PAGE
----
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A spirit that is not afraid

Campus Safety and Security provides six ways to stay safe on campus

<p>The Department of Campus Safety and Security is located on Magnolia Avenue and oversees reports of crime on campus.</p>

The Department of Campus Safety and Security is located on Magnolia Avenue and oversees reports of crime on campus.

As students begin their semester – whether it be their very first or their final here on the Plains – it is important to know how to stay safe on and off campus. 

Auburn University’s Department of Campus Safety and Security, located at 543 W. Magnolia Ave., offers several mediums where students can get up-to-date information about potential threats, hazardous weather conditions or call a security shuttle as well as self-defense training and other accessible resources.

Director of Campus Safety and Compliance Susan McCallister and Public Information Officer Ashley Gann broke down six resources that have the potential to help all students who utilize them.

Safety Apps

“There are a lot of features in the Auburn Safety app,” McCallister said. “We also recommend the Auburn PSD app which is from the City of Auburn Public Safety Department. They work really well in conjunction with one another.”

McCallister noted that the Auburn Safety app only covers what is labeled as on-campus by the Clery Act (shown below), while the Auburn PSD app covers all of Auburn.

The Clery Act determines what is considered on- or off-campus at a university. This map outlines the boundaries of Auburn University.

The Auburn Safety app has many features that range from allowing users to report potential threats to student safety to offering proper guidance to someone in an emergency situation. The app also has a link to the campus’ weather station and a request for a security shuttle that allows the dispatcher to see the user’s location in circumstances where they are unsure of where they are at.

Resources to assist and report sexual violence are also available through the app, as well as access to the Suicide and Crisis Lifeline.

AU Alert

AU Alerts are sent out by Campus Safety and Security in “situations that require immediate action for your safety that are occurring on campus,” according to McCallister. These notifications are sent out most commonly through email, but students are encouraged to sign up for push notifications and text alerts.

“[AU Alerts are] not topical in nature. It is just anything emergency-related,” Gann said.

McCallister added that these alerts are sent out for threats that require immediate action. She provided examples of tornado warnings, gas leaks and active shooters as situations that would warrant the issuing of an AU Alert.

Campus Safety Notices and Advisories

While AU Alerts require immediate action to remain safe, Campus Safety Notices and Advisories are “more informational,” according to McCallister. These notices are sent out to students’ emails and oftentimes report instances of sexual assaults or druggings on campus.

“[Campus Safety Notices and Advisories] are about specific types of crimes that are occurring on campus that we are required to notify campus,” McCallister said.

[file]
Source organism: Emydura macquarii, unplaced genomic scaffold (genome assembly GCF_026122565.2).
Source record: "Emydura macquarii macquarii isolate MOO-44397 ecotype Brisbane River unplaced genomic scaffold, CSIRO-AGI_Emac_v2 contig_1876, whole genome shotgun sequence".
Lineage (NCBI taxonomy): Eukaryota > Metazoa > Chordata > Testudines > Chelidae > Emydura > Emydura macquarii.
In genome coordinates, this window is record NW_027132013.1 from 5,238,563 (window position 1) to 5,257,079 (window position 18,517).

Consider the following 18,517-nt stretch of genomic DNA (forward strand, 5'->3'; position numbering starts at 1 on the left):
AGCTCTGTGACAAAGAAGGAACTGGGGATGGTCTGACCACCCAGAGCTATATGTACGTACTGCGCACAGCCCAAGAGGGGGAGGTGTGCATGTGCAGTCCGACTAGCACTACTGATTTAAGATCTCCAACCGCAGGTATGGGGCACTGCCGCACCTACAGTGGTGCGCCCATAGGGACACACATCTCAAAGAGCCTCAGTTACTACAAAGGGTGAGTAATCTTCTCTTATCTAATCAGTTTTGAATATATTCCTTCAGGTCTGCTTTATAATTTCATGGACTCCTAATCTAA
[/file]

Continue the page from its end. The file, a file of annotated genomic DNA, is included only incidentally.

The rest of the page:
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McCallister said that these notifications are only sent out when a crime has been committed on campus and the assailant has not been apprehended. 

These notices provide any information available at the time of its publishing. McCallister said if a good description of a suspect is provided, they will provide it in the notice and that tips on how to stay safe in circumstances like those outlined in the email are also provided.

Night Transportation Services

Night Transportation Services offer free, door-to-door transportation to students in need by highly vetted drivers. Gann said it was “like a free Uber.”

These shuttles, as noted earlier, are driven by individuals who have gone through background checks and are trusted by the University and have cameras to ensure that students receive the safest trip possible. GPS features also give Campus Safety and Security the ability to track these shuttles so that they do not go astray. 

“You don’t have to wait at a bus stop, and it is door-to-door transportation,” Gann said. “But it is only on-campus. That’s the big thing.”

Given that these services are provided to on-campus locations only, they only transport students to areas outlined in the same Clery Act map shown under the Safety Apps heading.

Safe Exchange Zone

When items are purchased online or items need to be returned to an ex-partner, Safe Exchange Zones offer a location where these items can be exchanged on camera and directly by the Campus Safety and Security building where officers are on-site. 

This zone consists of two parking spots closest to the Campus Safety and Security building on the Donahue Drive side and by the sidewalk that runs along Magnolia Avenue.


“We’ve got the self-defense class for women that’s called RAD that is an hour credit course that is offered six times each fall and each spring,” McCallister said. “We also offer active shooter response training for students, first aid and CPR classes.”

Several other training programs are offered, including Stop the Bleed, which teaches students how to control bleeding in mass-casualty situations, and AED familiarization courses.

Campus Safety and Security also give safety talks to groups. They typically go over basic safety and security measures and information in these talks.

Tucker Massey | Content Editor

Tucker Massey, junior in journalism, is the content editor for The Auburn Plainsman.

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